Studio Visit: Alexandra Grant’s Bold Text Paintings

As part of our ongoing partnership with In The Make, Beautiful/Decay is sharing a studio visit with artist Alexandra Grant. See the full studio visit and interview with Alexandra and other West Coast artists at www.inthemake.com.

Alexandra’s studio is in the historic West Adams district of Los Angeles, just a short distance from Koreatown and Downtown. From the outside her building looks like a non-descript, kind of funky commercial space that in no way expresses how big her studio actually is. The place is huge with a cavernous feel to it— cold, shadowy, and resounding with echoes, it heightened every one of my senses. Everything I took in seemed exaggerated: the damp air, the bright fluorescent lights, the vibrant colors of Alexandra’s paintings, and the steady rhythm of her voice. Long after our visit those impressions continued to linger, as did much of my conversation with Alexandra. She is a force to be reckoned with— her brain is agog with ideas that she expresses in a continuous flow of conversation, often jumping from one thought to the next as they wildly run through her mind. Her energy is infectious and inspiring, and makes you feel like the world is in fact full of promise, insight and adventure. Many of Alexandra’s paintings are collaborations with writers and their ideas, which makes sense because she appreciates the complex nature of dialogue: the exchange of both concepts and language, the act of deciphering and interpreting, the twists of subtext, and the inevitable losses in translation and how we make up for them. By borrowing writers’ poetic language she utilizes the format of dialogue to create “conversation” between image and text. In engaging text and image this way, the work then becomes a liminal space that challenges the viewer’s ability to perceive and hold both elements at once.

Do you have a day job? What is it? What does it mean to you?
When I was starting out my career I used to work at other jobs that weren’t my ‘work’ and that’s, in part, where I learned how to work. People often have misguided, glamorous ideas about artists and how they go about making work. But the truth is that many of the skills and responsibilities that are part of more conventional jobs are also very relevant to making art— time management, meeting deadlines, accountability, humility, and finding value in the nitty-gritty details as well as larger goals. I think it’s important to experience what it’s like to work a fulltime job; it brings a humbleness to art work that I find beneficial.

What mediums do you work with? How would you describe your subject matter? What themes seem to occur/reoccur in your work?
I elaborate my ideas mostly in painting and drawing, but am open to any material that would best express the subject matter at hand. In all my projects I am always working with, or after, a seed text— usually this text is not my own because I like to collaborate with writers. So the results can be in painting, drawing, a giant web of crochet, or recently a film and a road-trip.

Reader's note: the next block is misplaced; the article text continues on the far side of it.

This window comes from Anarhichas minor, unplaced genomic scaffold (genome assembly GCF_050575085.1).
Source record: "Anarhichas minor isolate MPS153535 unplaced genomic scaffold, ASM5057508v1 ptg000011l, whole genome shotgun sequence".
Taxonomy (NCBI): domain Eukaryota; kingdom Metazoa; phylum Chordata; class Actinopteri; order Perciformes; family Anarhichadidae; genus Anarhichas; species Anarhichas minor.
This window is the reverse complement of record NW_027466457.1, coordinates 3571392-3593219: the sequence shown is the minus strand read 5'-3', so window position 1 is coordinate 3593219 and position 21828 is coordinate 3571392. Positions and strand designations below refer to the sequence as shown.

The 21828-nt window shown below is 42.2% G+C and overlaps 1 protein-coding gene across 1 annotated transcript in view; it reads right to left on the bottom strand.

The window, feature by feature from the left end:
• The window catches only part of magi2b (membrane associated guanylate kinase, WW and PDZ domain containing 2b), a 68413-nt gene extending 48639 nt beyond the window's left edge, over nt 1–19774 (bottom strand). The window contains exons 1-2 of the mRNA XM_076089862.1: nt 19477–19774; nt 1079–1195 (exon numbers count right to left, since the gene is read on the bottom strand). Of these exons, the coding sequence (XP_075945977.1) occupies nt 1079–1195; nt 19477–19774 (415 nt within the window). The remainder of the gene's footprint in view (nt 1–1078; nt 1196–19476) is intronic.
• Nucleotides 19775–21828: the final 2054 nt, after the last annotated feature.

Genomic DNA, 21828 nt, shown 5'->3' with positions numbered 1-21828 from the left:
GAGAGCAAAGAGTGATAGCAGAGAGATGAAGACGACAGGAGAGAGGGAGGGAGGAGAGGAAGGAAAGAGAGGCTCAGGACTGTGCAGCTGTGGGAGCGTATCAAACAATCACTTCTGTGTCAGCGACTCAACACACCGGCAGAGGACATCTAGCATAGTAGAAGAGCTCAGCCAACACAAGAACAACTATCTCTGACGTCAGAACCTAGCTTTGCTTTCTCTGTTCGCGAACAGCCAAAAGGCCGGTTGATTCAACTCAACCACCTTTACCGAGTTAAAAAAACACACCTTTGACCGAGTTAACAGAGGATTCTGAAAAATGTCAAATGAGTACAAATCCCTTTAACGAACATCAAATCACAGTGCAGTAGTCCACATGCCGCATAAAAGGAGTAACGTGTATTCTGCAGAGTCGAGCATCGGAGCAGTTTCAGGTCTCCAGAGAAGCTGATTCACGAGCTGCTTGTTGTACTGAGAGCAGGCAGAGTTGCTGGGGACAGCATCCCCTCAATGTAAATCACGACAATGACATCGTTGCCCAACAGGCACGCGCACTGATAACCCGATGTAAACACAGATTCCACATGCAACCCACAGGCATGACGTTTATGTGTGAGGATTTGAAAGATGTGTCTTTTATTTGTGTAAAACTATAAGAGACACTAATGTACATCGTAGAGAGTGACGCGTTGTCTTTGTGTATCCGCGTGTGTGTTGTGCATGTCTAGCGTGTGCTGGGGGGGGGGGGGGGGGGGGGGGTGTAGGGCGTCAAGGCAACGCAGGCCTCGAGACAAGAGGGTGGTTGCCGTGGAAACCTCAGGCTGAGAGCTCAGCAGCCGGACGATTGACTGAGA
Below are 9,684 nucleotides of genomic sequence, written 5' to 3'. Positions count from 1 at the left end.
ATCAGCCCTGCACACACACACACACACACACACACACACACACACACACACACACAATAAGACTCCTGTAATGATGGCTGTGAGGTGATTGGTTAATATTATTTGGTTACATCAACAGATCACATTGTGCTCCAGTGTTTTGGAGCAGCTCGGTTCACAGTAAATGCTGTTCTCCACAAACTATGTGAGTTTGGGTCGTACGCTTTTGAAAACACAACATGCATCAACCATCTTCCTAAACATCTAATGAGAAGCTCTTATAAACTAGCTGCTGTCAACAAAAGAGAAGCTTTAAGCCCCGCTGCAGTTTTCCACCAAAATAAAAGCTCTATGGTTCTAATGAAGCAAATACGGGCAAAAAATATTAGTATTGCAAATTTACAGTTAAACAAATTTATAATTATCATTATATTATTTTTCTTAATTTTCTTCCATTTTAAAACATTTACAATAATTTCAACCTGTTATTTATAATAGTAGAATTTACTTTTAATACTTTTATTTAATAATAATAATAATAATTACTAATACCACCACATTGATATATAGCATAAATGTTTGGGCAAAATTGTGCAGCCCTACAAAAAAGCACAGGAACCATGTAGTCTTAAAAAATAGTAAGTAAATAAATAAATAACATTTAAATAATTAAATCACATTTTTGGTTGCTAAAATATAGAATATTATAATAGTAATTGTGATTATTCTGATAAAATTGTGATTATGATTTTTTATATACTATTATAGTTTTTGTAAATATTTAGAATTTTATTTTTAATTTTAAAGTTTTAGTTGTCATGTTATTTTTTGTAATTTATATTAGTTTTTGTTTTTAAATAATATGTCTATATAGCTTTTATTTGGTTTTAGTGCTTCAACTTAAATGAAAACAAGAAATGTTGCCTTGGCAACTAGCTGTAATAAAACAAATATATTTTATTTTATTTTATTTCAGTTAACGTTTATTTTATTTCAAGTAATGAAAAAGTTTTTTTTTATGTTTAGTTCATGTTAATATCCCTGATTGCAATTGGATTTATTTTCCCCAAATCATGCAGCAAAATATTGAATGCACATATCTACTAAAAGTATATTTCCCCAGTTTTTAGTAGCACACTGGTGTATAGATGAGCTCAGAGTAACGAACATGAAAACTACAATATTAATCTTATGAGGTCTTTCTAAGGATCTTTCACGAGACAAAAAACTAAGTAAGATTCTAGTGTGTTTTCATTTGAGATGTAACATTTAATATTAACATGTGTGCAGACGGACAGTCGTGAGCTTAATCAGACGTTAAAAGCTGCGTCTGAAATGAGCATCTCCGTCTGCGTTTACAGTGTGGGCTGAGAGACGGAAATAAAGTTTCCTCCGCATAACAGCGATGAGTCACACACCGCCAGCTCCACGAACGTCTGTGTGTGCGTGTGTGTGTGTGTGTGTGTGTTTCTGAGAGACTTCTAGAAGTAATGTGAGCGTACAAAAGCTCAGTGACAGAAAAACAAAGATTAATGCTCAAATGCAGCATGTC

My subject matter has always been the relationship between word and image. The themes in my work have been about the nature of language and how it works to communicate, to signify, and the importance of non-linear forms of expression. Because language, and the way that we think, is really not linear; it’s rhizomatic, interwoven, elliptical. I think that’s why poetic and literary texts are so important in a world that’s increasingly visual. Because poetry and a well-turned sentence stop us and make us look again (even at a sentence). The Internet is visual in a way that keeps us — and our eyes — moving faster and faster. It is writing and art, really, that stop us, ask us to take a moment and listen closely, look again and slow down.

What does having a physical space to make art in mean for your process, and how do you make your space work for you?
I’ve worked in my kitchen, on the floor of a hotel room, in my last studio (snug) and my current studio (spacious). What they have in common was a project that I could make there and lose myself in the rooms of my imagination. I think I could work anywhere on something. This summer I travelled by train and crocheted to make panels for the “Womb-womb Room,” a recent collaboration with Channing Hansen at the Night Gallery in Los Angeles.

What do you want your work to do?
I want it to start conversations about the subject matter each body of work addresses. Even if just one person has been provoked into discussion, I feel like that’s enough. I’m interested in making art that is about ideas, and less about whether someone wants to hang it in their living room.

How will you know when you have arrived?
I derive great satisfaction from a hard day’s work, and seeing how things can be built up over a series of those days. Every time I finish a work, I feel I have arrived somewhere. And then the next day I begin something new. The feeling of having arrived is a private one, more than likely taking place in the studio when I am alone there.

To read the full interview and see more of Alexandra Grant’s work go to www.inthemake.com.